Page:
14 07 2011
bpbproadrunner

No seriously, that is a major breakthrough for me with the art school. I have said the words, but not made the connection quite like I have today. Thank you Thank you Thank you all!

14 07 2011
JJ

We’re here to help (well, when we’re not goofing around) 😉

Now use that to make learning even more wonderful for your kids!

14 07 2011
JJ

Beep, btw seeing you mention art — is it possible you have another blog oriented to art, and that you might have posted a comment here under that user name? If that’s you, I’ll be glad to approve it from the new-user moderation queue.

15 07 2011
bpbproadrunner

Oh yea that was me. I didn’t realize it would do that. I am not the most computer savvy thing on this planet. And if I am up late, poking around in my subconscious and drinking way too much coffee and then one thing leads to another and then there were all these clocks….etc., 😉

I need to e-mail you so I can give you the password so you can look at the pictures. I don’t like to post my artwork on the net right now. Long story.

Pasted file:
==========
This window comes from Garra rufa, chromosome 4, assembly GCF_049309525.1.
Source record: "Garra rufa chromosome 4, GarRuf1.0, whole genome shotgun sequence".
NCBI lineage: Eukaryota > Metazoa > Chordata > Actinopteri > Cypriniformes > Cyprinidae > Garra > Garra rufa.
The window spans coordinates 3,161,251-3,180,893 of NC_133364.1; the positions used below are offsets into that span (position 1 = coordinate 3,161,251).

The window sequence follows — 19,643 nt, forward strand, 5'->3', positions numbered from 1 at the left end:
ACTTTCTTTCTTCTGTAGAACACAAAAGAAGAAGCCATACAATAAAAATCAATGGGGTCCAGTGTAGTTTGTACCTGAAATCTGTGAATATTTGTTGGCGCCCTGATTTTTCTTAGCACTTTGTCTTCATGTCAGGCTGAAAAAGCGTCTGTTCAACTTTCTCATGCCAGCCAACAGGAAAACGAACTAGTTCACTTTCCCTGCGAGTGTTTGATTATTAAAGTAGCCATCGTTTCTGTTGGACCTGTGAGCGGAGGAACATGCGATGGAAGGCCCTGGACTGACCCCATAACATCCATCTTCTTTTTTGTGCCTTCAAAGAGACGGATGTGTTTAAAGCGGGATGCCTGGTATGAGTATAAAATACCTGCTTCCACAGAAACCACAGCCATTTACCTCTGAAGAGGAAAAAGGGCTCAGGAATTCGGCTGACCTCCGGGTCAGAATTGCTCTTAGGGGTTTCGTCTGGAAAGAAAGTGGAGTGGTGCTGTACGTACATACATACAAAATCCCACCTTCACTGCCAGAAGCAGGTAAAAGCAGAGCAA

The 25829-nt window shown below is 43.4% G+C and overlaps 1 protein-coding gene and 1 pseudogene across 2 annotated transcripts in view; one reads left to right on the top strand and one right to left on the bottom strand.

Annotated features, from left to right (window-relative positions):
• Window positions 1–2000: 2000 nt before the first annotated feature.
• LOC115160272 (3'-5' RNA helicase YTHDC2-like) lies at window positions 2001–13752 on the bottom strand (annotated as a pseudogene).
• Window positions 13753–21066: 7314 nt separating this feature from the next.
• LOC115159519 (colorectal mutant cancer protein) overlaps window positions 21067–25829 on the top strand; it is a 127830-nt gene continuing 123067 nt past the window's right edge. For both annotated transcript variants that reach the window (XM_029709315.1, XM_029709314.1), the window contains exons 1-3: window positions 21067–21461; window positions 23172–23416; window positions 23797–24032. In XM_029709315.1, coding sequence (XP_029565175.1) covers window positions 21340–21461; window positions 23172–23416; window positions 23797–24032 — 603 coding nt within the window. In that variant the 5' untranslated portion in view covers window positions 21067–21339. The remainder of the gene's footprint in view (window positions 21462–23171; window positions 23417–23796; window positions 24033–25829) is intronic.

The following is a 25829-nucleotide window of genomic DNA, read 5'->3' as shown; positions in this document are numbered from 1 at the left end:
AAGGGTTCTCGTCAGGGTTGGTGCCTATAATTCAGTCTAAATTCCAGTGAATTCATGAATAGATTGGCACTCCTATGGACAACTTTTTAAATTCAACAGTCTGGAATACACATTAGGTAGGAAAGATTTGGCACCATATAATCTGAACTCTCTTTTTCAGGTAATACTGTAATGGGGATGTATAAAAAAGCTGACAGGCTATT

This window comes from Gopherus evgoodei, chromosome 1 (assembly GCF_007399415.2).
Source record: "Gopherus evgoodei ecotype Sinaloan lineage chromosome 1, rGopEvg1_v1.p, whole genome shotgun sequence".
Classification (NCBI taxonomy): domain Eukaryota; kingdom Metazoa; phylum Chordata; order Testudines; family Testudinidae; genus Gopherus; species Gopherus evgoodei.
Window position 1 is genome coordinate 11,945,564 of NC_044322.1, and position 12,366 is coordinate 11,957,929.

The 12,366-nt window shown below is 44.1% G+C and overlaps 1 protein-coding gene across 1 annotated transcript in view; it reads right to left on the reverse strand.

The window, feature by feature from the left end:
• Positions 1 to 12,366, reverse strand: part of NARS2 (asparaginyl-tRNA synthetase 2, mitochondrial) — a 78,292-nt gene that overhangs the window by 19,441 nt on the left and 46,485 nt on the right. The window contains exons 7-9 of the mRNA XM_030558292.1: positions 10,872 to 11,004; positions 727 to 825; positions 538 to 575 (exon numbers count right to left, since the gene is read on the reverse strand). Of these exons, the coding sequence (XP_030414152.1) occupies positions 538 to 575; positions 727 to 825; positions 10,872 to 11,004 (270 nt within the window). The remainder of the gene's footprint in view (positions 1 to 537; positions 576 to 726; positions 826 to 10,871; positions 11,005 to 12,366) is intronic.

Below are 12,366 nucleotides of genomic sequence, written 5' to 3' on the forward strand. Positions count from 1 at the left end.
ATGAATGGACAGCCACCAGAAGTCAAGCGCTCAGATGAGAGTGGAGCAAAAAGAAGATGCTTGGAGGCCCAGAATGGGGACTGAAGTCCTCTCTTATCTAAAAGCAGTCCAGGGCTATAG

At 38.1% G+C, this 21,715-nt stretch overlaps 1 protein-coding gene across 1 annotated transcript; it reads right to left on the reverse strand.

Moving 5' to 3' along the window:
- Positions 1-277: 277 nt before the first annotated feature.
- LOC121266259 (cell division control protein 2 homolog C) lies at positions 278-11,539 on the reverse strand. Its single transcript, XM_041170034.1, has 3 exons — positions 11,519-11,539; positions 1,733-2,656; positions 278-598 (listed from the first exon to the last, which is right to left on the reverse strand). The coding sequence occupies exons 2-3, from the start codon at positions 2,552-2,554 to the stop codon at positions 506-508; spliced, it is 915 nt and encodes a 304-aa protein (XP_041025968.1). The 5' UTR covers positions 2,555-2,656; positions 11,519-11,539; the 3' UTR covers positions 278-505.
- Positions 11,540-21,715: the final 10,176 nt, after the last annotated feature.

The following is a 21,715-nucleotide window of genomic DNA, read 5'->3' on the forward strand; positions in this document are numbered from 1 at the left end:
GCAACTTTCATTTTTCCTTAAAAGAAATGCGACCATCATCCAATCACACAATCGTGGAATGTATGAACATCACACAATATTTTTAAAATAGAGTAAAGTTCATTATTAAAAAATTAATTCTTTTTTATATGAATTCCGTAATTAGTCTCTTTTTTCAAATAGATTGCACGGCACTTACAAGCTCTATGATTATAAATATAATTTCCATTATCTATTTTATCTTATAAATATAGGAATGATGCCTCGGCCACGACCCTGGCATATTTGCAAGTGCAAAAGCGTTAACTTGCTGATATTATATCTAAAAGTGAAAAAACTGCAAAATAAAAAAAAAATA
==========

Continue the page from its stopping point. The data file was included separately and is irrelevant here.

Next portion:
Anyhow it looks as if the Curiouser Blog is staying right where it is for now. I think that WordPress requires more skills than blogger and that is why it gives me such fits.

17 07 2011
JJ

From “Why Fencing Knickers Make Me Feel at Home”:

Who are we, really — just where we are now or also where we were, where we hope to be? What we have with us at the moment and can show, or also what we’ve collected over time, even if we can’t get at it or forgot where we put it?

And I can stretch “who are we through time” to include how one timeless character is played AT different ages by many real people IN different ages, and conversely one real person plays many different characters through time: